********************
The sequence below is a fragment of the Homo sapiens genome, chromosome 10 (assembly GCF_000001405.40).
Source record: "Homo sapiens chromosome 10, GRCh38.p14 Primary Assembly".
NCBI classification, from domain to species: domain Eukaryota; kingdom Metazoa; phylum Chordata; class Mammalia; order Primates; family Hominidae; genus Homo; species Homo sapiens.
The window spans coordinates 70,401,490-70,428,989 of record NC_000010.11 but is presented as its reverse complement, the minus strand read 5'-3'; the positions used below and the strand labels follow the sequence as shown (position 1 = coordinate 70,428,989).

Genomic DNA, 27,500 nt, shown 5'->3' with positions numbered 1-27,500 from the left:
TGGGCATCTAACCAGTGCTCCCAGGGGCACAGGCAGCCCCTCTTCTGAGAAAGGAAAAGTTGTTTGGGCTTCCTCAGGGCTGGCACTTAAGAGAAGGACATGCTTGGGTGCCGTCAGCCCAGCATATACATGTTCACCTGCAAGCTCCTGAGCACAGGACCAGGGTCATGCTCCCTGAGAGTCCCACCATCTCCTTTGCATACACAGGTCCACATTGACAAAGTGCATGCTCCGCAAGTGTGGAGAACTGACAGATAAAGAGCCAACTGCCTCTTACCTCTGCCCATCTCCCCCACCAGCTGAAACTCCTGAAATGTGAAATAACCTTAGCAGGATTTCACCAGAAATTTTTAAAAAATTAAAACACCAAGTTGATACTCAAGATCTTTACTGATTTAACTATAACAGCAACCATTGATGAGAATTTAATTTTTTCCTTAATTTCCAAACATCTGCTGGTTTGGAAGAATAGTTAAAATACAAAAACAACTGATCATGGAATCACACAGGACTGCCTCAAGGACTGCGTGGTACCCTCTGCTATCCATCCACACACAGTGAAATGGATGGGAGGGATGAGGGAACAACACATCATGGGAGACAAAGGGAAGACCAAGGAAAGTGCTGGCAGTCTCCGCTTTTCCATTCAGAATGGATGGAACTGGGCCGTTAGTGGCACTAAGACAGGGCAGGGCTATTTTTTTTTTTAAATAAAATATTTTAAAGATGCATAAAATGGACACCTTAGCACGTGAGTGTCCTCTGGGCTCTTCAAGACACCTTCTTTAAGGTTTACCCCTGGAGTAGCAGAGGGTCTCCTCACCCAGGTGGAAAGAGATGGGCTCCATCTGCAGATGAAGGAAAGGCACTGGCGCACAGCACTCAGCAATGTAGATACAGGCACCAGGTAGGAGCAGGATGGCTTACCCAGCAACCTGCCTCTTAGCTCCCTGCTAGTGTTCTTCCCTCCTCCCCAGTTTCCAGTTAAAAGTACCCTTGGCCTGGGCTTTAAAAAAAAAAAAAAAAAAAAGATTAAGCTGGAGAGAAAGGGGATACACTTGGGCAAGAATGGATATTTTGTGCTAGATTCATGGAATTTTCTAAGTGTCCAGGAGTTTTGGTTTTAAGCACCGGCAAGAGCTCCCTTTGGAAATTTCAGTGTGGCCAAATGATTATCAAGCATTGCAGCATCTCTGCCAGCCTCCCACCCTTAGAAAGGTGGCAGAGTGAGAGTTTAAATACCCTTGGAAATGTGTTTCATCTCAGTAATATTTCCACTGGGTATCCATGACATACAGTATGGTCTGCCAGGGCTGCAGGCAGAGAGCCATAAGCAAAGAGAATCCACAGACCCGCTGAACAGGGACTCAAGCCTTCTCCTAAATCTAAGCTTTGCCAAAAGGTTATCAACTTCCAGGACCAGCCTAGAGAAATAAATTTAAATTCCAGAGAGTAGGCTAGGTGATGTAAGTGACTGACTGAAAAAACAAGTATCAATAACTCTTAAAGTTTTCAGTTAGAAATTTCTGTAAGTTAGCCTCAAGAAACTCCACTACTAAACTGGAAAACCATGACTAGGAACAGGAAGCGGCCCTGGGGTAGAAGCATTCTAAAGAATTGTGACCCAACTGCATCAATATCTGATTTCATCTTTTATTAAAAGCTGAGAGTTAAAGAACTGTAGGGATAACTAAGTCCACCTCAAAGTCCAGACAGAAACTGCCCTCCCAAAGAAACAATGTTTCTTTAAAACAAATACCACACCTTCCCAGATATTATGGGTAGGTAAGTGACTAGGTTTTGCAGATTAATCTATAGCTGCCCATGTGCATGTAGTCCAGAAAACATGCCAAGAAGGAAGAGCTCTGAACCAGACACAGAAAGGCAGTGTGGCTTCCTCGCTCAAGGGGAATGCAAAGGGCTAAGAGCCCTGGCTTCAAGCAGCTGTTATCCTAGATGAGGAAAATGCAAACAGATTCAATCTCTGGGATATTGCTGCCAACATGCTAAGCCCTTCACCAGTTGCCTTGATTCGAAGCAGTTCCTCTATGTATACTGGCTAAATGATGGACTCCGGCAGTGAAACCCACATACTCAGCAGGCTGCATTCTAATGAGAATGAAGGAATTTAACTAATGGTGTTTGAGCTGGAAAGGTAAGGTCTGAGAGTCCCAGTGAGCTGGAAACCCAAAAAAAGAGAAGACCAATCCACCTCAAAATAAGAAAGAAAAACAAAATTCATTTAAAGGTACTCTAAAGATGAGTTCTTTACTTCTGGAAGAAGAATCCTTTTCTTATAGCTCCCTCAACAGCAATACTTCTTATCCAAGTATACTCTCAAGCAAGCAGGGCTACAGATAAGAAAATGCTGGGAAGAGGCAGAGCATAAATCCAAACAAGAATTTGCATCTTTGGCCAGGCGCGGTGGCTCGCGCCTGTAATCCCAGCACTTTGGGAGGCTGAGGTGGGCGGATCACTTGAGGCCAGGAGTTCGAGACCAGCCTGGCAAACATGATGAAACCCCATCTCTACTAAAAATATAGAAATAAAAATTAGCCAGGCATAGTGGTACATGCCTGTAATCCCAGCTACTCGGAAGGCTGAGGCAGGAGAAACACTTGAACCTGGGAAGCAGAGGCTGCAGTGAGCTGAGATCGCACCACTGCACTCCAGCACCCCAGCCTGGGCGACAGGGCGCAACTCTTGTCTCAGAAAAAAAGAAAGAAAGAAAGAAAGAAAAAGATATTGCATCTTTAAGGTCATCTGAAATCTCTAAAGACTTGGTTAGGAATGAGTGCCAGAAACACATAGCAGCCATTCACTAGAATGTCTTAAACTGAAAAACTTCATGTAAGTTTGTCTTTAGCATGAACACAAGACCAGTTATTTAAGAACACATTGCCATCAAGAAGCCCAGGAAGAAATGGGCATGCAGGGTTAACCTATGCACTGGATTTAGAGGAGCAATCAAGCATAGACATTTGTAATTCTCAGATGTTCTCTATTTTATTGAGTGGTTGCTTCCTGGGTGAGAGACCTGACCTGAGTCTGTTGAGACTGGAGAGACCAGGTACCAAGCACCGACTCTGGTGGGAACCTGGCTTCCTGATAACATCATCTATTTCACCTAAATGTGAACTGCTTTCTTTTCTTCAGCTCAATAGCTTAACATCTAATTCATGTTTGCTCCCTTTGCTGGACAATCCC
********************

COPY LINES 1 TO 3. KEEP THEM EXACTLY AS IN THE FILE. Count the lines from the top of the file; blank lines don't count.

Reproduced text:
The sequence below is a fragment of the Homo sapiens genome, chromosome 10 (assembly GCF_000001405.40).
Source record: "Homo sapiens chromosome 10, GRCh38.p14 Primary Assembly".
NCBI classification, from domain to species: domain Eukaryota; kingdom Metazoa; phylum Chordata; class Mammalia; order Primates; family Hominidae; genus Homo; species Homo sapiens.